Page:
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ERIC Number: ED451759
Record Type: Non-Journal
Publication Date: 2001
Pages: 7
Abstractor: N/A
Why Do Students Borrow So Much? Recent National Trends in Student Loan Debt. ERIC Digest.
Redd, Kenneth E.
College students are leaving their higher education institutions with more educational loan debt than ever before. From academic year 1994-1997 to 1999-2000, the amount postsecondary education students borrowed through federal student loan programs jumped from $24 billion to $33.7 billion, and total debt for borrowers who received master's and other advanced degrees more than doubled. Recent data reveal that much of the increased borrowing occurred because of the expansions of the loan programs rather than growth in college costs. Many new borrowers come from middle and upper income families, and most undergraduate borrowers do not appear to have been adversely affected by their added indebtedness. Several possible reasons have been identified for the increase in the growth of student loans. Increases in federal grant aid have not kept pace with rising costs, and students' financial needs have increased as educational costs have risen. Increases in loan limits and the ease of borrowing have allowed more students to receive loans. This last reason appears to have contributed substantially to the growth in student loans. Most undergraduate loan recipients appear to be able to repay their loans with little difficulty, as long as they complete their degree programs. Repayment obligations are much more difficult for professional school students, who often leave school with debts of $100,000 or more and for undergraduate borrowers who do not complete degree programs. (Contains 13 references.) (SLD)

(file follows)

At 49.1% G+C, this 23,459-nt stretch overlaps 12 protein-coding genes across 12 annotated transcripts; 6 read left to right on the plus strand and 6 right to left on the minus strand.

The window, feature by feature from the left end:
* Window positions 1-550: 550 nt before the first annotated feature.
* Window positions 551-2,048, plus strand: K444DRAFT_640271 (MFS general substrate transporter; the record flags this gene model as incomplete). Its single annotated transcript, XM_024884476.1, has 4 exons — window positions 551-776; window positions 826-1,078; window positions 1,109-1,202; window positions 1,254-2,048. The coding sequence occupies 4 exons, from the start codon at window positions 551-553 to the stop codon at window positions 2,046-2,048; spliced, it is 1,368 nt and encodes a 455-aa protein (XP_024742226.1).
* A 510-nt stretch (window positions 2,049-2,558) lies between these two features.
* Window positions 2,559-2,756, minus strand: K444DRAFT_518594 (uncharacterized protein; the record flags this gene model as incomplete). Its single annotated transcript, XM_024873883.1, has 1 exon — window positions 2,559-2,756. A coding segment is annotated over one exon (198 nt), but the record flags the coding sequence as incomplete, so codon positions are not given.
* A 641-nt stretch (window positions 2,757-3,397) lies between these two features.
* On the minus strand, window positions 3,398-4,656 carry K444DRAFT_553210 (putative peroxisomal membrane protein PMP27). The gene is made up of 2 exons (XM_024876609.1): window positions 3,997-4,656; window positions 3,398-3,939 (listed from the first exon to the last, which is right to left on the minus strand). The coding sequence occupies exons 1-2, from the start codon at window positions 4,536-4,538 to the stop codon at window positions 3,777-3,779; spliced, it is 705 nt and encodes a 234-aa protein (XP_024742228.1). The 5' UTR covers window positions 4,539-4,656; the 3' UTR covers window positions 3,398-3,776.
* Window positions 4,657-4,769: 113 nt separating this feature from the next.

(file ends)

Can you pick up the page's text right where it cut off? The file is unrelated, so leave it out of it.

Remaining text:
ERIC Clearinghouse on Higher Education, One Dupont Circle, Suite 630, Washington, DC 20036-1183. Tel: 800-956-7739 (Toll Free).
Publication Type: ERIC Publications; ERIC Digests in Full Text
Education Level: N/A
Audience: N/A
Language: English
Sponsor: Office of Educational Research and Improvement (ED), Washington, DC.
Authoring Institution: ERIC Clearinghouse on Higher Education, Washington, DC.; George Washington Univ., Washington, DC. Graduate School of Education and Human Development.
Grant or Contract Numbers: N/A